I recently read where Facebook© has just reached a record 600 million profiles on their social networking platform. This certainly represents the largest “stage” of human interconnectedness ever created by mankind. The last 100 million seem to have been created in the last few months.
Social networking programs have certainly allowed people to stay in touch with one another or find one another years after high school or college. The chief advantage of social networking, of course, is the fact that they help us overcome time and distance as a constraint to keeping in touch with people. But as Robin Dunbar, a British social scientist who has done a fair amount of research on the phenomenon of “friending,” what Facebook© has not done is change the fundamental nature of who we are as human beings. After all, it takes a certain amount of social capital—attention, time, hard work and considerable emotional investment—to maintain a close personal friendship. So whether you have 100 “friends” on your Facebook© page or 1,000, the people you are most likely to correspond with are those you see offline in everyday life anyway.
As Dr. Dunbar writes, 40 percent of the precious little social time each of us has each week is devoted to the five people in our lives we are closest to, whether they be family or friends. Dunbar says this represents about 3 percent of our social world. His research suggests that the largest number of people one can truly have a meaningful relationship with online or offline is 150. In his words, people on our social networking sites beyond that number are simply “voyeurs.” When we share something on our profiles, we are simply “broadcasting” that information, which indeed allows large numbers of people to “keep up” with us, but it doesn’t really change or deepen the experience we have socially or emotionally.
For teenagers especially there seems to be great appeal to “broadcasting.” After all, if you just aced your algebra test in high school, it seems to be more satisfying to tell and get sympathy from 300 people that it is to tell and get sympathy from only two or three. That said, teenagers often have trouble realizing that what they post on their sites is there not only for their “friends” to see, but for the other 599,999,600 people who are on Facebook© who might care to look. Indeed, Teens seem to have this problem with technology in general. A case in point is the practice of “sexting,” or sending a nude or semi-nude picture of oneself or someone else via text message. In the New York Times dates Sunday, March 27, 2011, there is a front-page story about how one teenage girl sent a text to her boyfriend, only to have him pass it on to several other people after they broke up. Eventually, most everyone in her class had seen the picture, embarrassing the girl to the point where it made it impossible for her to remain at that school.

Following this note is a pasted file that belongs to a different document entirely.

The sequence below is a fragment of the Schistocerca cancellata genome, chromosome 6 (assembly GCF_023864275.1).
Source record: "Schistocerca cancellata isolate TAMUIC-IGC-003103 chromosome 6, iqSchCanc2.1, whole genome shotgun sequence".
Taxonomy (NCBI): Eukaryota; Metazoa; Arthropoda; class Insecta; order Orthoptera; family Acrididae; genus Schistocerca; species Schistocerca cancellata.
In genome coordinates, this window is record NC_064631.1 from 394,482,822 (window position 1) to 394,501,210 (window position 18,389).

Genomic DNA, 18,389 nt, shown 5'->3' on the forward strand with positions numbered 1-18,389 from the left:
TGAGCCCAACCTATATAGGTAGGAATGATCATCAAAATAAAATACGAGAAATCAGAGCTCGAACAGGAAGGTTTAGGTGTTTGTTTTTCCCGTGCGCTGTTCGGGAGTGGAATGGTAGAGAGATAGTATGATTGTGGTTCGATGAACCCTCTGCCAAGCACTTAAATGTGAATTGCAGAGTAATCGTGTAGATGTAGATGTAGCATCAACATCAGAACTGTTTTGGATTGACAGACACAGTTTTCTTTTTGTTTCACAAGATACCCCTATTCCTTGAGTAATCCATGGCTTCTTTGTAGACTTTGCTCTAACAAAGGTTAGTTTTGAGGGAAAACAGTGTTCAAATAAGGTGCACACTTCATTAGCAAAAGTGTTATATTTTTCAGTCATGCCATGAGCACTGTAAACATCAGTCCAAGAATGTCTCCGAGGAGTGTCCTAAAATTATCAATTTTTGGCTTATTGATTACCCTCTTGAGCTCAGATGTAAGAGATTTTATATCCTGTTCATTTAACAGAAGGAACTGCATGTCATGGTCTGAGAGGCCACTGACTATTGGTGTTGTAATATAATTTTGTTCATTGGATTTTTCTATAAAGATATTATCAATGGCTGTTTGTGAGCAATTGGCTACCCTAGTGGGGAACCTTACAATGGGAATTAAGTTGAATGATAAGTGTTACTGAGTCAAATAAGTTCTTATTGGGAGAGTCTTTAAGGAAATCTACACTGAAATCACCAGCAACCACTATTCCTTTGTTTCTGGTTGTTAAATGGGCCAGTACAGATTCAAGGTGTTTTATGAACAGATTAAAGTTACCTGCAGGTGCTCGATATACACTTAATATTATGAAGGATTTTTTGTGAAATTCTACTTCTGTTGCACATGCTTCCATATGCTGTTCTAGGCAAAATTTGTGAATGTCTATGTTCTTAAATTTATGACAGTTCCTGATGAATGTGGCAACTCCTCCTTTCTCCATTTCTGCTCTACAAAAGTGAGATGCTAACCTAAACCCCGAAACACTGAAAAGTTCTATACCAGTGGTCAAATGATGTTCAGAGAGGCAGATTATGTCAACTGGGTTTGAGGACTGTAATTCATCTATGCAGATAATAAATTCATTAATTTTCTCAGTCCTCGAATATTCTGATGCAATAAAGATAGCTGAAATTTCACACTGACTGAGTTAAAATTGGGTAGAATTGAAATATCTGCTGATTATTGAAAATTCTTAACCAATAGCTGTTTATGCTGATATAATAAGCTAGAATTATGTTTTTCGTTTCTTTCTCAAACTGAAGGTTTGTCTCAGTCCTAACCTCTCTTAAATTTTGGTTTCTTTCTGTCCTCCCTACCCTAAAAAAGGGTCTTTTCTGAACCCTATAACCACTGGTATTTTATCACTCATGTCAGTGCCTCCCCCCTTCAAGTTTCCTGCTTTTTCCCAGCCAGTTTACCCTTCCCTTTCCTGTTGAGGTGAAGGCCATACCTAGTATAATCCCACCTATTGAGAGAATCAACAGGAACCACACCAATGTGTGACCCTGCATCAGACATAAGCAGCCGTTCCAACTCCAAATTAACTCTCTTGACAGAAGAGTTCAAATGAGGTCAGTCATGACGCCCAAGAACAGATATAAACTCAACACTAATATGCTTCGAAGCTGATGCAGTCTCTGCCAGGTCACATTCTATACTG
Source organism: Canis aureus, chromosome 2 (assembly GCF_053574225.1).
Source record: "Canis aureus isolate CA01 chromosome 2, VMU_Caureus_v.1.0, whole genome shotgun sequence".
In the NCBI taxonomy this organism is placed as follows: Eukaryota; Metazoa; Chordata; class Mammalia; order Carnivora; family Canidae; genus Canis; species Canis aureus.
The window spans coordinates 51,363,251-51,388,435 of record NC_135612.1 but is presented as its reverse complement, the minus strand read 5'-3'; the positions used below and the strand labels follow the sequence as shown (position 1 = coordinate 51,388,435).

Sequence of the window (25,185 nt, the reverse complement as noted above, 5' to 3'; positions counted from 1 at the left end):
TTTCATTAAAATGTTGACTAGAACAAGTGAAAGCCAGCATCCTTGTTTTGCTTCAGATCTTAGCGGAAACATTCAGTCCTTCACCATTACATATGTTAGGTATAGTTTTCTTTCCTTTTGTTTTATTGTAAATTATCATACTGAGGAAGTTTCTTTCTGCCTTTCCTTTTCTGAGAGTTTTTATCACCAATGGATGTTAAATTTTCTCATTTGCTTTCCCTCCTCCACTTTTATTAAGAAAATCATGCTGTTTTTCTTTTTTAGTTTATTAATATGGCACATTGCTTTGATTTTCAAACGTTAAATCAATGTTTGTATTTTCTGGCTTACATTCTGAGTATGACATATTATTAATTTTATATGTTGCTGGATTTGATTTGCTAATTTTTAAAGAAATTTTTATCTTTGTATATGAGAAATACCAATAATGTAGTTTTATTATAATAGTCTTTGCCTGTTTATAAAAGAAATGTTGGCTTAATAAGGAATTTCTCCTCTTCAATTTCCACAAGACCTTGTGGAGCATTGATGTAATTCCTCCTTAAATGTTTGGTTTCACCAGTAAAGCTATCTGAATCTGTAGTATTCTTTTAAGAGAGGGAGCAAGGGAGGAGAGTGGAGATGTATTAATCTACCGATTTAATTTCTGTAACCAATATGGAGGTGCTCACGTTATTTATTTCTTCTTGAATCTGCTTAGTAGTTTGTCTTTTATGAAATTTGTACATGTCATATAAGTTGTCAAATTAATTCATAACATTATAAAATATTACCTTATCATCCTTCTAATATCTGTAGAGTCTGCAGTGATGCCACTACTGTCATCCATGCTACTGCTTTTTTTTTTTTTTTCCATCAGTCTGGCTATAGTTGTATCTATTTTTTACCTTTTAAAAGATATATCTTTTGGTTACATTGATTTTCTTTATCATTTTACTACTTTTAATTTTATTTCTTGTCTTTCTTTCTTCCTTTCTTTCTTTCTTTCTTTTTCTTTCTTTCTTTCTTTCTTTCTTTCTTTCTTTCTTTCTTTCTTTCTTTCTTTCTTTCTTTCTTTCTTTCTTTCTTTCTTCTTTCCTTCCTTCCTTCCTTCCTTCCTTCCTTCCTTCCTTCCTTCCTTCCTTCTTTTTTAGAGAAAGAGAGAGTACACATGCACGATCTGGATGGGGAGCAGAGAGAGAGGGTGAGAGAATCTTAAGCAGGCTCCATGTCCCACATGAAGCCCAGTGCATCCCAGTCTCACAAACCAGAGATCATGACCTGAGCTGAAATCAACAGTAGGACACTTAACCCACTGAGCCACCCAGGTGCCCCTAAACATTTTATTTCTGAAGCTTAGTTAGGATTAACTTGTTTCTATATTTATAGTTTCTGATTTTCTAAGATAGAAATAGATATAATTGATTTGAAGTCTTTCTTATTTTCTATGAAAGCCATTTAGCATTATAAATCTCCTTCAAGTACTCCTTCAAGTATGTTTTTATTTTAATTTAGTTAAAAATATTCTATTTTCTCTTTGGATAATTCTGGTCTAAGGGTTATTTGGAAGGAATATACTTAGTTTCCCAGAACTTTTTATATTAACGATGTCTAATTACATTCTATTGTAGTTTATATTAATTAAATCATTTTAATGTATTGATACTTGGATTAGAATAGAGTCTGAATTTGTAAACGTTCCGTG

One area camps might consider is the area of positive digital education—teaching campers ages 12-15 what is appropriate and real about electronic forms of communication. A discussion of values—how to respect yourself and others—as well as knowing when to use a text, an e-mail or when to pick up the phone and call would also be helpful. Given that children today have grown up with chat rooms, texting, e-mail, Twitter© and other forms of electronic communication, they take them for granted. This does not mean, however, that they have learned the values that go with such communication. Like many things kids learn through social osmosis, sometimes the values part of the learning needs to be reinforced or highlighted by the caring adults in their world.